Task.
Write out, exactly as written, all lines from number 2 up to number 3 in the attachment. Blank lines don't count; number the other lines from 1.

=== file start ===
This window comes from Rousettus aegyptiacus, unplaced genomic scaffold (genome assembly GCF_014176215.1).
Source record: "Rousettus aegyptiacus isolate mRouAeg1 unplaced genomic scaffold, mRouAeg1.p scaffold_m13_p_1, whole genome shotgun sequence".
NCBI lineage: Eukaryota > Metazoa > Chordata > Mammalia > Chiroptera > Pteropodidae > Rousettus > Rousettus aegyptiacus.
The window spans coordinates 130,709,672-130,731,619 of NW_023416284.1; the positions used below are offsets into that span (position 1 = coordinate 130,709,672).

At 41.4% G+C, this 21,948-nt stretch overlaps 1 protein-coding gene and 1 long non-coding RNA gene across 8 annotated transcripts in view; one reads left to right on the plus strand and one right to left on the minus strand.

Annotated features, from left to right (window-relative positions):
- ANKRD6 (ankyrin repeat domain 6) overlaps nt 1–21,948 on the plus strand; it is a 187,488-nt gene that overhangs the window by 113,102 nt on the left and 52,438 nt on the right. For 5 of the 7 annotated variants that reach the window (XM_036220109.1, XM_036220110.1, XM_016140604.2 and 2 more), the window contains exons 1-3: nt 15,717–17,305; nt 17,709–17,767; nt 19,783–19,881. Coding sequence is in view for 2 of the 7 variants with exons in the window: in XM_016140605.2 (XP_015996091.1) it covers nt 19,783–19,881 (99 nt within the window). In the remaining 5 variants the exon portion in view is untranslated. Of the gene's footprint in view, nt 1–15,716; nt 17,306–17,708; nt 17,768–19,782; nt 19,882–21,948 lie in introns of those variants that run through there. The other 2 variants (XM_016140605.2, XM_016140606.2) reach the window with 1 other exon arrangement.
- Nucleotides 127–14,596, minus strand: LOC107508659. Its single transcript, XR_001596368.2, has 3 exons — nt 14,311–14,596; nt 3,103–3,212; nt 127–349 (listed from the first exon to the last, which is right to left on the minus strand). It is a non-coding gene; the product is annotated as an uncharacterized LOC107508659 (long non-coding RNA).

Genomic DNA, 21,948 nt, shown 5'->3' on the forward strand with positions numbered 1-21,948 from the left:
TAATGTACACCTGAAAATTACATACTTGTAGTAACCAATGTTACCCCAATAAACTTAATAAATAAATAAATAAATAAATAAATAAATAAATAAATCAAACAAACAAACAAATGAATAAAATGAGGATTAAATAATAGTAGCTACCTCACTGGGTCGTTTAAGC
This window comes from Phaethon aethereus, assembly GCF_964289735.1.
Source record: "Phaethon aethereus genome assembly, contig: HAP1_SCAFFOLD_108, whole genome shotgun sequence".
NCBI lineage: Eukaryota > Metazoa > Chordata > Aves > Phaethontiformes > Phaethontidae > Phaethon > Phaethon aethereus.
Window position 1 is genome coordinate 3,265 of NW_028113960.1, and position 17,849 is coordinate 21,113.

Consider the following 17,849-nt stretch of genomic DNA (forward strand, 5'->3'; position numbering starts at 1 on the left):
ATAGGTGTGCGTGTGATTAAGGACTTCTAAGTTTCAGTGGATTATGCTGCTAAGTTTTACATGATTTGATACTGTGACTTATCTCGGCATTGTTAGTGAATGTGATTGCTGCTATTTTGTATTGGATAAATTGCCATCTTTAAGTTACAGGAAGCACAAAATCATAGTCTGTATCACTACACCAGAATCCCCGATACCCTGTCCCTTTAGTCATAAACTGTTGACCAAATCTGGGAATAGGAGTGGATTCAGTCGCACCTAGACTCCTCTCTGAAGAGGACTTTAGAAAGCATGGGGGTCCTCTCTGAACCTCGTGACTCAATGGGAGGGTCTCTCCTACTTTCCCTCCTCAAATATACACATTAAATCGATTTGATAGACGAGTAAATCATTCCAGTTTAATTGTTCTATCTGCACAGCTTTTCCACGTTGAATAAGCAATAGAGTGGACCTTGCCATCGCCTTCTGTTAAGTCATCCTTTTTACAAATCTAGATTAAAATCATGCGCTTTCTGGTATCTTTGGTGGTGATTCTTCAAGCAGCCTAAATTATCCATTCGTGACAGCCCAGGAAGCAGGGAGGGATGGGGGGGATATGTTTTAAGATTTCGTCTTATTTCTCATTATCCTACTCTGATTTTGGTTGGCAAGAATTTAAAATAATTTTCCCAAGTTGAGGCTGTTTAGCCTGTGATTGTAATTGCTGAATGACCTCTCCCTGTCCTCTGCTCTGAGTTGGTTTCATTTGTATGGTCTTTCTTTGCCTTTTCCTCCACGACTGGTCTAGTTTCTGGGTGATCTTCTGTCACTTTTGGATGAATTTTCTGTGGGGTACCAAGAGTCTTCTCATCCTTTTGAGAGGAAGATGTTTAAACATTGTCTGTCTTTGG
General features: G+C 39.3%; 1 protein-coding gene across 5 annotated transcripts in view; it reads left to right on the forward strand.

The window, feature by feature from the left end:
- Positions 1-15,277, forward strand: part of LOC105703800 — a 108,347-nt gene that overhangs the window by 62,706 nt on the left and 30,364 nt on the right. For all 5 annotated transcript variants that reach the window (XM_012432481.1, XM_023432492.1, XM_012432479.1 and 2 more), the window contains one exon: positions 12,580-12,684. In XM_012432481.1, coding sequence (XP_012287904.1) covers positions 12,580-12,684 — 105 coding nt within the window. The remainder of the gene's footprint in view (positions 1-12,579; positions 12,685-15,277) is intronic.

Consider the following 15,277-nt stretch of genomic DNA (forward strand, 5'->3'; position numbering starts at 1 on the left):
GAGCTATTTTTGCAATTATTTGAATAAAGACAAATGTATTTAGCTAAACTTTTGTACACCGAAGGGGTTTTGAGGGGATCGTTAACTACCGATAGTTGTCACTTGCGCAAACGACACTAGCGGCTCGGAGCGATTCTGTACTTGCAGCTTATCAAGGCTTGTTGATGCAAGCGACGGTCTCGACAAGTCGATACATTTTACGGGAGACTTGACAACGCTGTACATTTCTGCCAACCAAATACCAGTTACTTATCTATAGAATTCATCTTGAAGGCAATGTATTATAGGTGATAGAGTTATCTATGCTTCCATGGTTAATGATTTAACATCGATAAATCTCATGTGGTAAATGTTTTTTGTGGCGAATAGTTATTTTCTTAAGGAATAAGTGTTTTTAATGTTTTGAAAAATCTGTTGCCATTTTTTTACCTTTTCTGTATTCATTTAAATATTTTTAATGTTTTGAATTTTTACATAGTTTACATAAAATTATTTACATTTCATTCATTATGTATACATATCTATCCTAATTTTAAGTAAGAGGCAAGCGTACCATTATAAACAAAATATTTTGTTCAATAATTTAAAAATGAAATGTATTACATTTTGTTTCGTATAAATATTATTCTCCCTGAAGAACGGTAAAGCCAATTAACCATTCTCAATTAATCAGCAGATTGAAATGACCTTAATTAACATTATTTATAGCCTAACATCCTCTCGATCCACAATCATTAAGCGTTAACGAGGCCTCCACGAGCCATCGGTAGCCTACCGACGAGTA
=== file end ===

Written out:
Source record: "Rousettus aegyptiacus isolate mRouAeg1 unplaced genomic scaffold, mRouAeg1.p scaffold_m13_p_1, whole genome shotgun sequence".
NCBI lineage: Eukaryota > Metazoa > Chordata > Mammalia > Chiroptera > Pteropodidae > Rousettus > Rousettus aegyptiacus.